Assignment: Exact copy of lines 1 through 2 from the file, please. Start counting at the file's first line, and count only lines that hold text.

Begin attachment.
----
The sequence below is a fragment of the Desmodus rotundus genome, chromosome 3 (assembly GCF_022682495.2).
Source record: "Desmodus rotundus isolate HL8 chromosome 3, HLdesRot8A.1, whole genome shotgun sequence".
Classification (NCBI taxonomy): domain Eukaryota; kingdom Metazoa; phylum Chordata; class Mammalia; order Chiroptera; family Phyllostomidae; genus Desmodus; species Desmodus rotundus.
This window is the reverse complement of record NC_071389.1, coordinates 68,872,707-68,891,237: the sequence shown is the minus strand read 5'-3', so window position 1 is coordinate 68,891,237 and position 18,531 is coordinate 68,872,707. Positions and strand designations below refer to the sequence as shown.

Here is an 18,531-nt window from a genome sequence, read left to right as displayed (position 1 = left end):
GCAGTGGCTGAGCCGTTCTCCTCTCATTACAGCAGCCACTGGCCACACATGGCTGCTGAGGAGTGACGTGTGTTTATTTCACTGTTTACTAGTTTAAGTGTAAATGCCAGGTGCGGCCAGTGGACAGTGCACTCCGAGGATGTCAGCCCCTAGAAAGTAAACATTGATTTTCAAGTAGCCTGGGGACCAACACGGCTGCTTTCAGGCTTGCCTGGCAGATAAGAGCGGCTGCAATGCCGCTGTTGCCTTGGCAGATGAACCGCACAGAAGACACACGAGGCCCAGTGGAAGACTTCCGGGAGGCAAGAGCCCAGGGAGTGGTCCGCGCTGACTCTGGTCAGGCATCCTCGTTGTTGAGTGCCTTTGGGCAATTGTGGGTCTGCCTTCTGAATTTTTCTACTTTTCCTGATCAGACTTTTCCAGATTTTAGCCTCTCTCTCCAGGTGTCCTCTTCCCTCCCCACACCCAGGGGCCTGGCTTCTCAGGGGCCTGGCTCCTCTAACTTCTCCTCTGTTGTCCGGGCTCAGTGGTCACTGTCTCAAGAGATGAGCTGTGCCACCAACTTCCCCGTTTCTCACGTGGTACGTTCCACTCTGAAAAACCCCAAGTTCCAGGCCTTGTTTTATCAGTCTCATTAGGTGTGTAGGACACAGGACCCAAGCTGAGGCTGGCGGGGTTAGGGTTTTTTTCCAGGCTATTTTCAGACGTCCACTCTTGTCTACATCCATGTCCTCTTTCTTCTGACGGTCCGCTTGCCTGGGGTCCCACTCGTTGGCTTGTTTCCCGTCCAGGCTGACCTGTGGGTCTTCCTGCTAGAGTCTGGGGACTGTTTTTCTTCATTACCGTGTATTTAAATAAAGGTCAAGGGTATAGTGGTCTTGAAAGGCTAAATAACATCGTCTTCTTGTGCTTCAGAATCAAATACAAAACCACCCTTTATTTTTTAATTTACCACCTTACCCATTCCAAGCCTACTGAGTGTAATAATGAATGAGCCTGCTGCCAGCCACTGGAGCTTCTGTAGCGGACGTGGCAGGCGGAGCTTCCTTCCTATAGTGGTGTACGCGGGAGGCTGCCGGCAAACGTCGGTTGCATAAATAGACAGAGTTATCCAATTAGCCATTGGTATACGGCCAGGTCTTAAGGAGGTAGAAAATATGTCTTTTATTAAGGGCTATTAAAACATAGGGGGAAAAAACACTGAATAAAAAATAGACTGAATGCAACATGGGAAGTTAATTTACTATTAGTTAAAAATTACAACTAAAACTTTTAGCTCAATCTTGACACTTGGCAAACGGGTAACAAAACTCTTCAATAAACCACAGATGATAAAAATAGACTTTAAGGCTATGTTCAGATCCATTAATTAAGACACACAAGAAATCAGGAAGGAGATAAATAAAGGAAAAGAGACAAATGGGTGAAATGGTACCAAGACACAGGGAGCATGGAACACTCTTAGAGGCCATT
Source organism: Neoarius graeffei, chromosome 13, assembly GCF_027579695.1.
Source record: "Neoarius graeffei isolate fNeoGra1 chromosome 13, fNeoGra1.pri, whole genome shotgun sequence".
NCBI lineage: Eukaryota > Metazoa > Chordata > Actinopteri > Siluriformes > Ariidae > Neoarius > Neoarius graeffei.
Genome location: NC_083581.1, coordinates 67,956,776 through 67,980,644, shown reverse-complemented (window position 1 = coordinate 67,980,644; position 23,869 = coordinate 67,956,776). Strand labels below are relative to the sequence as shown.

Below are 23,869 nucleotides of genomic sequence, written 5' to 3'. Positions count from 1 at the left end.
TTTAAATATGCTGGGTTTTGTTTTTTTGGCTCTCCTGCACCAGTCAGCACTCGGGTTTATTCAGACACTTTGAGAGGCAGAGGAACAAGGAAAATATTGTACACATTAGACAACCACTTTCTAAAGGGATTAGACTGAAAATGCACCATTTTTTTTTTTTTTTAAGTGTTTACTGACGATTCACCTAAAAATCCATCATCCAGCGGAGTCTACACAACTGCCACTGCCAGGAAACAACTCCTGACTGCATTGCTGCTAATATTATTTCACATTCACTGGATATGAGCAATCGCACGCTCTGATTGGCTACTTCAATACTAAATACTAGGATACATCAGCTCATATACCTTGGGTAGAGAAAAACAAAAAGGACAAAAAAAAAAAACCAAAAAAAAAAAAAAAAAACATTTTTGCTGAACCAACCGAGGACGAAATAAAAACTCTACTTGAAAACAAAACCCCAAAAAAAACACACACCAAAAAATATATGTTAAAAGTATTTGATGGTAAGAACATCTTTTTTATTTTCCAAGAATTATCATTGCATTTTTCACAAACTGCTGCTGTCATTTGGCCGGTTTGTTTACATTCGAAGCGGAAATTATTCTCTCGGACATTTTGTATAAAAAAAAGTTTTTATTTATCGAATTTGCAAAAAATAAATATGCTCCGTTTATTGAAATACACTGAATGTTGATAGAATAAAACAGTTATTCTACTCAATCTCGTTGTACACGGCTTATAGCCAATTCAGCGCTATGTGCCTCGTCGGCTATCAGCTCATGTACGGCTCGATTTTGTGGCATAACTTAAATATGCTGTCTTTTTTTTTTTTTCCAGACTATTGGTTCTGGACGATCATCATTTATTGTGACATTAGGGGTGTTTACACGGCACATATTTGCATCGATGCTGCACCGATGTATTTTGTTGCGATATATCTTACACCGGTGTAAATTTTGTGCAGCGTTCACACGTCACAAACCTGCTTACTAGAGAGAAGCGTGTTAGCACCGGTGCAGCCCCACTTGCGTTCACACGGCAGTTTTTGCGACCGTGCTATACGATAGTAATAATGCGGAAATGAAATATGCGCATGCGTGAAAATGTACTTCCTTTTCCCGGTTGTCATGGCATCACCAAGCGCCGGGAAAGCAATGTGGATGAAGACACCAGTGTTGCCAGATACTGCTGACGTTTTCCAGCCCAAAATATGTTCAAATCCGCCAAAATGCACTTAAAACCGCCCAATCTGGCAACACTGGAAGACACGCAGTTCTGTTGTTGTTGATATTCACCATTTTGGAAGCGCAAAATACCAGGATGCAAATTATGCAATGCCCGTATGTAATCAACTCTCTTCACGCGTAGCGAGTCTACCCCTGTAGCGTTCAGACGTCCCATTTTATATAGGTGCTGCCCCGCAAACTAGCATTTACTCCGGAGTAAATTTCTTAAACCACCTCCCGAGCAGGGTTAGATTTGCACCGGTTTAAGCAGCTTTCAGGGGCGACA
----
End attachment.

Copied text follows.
The sequence below is a fragment of the Desmodus rotundus genome, chromosome 3 (assembly GCF_022682495.2).
Source record: "Desmodus rotundus isolate HL8 chromosome 3, HLdesRot8A.1, whole genome shotgun sequence".